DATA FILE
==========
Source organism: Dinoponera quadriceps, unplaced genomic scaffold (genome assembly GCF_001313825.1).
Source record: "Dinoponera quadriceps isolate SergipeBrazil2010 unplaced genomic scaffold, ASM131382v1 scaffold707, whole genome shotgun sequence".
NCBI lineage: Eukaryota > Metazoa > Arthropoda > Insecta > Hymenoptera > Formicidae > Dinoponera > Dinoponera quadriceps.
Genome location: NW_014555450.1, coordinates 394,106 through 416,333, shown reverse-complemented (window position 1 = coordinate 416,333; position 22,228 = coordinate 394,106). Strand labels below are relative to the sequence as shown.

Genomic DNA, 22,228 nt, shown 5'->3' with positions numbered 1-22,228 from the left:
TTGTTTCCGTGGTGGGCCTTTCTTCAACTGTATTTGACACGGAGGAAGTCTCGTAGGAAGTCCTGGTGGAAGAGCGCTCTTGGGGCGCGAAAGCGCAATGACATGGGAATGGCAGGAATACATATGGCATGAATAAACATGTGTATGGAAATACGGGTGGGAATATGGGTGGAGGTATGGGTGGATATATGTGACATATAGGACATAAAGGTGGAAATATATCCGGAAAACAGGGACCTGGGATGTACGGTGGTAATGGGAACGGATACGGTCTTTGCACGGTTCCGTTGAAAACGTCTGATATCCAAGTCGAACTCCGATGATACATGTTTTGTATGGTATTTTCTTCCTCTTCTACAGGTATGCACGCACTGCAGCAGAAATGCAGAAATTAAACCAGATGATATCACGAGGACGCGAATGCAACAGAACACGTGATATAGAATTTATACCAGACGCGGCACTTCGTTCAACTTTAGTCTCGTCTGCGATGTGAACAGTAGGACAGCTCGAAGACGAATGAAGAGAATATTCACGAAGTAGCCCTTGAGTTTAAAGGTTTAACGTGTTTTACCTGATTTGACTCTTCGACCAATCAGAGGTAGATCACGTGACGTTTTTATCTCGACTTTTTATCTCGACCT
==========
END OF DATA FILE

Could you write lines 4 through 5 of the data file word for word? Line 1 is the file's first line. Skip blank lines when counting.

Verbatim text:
Genome location: NW_014555450.1, coordinates 394,106 through 416,333, shown reverse-complemented (window position 1 = coordinate 416,333; position 22,228 = coordinate 394,106). Strand labels below are relative to the sequence as shown.

Genomic DNA, 22,228 nt, shown 5'->3' with positions numbered 1-22,228 from the left: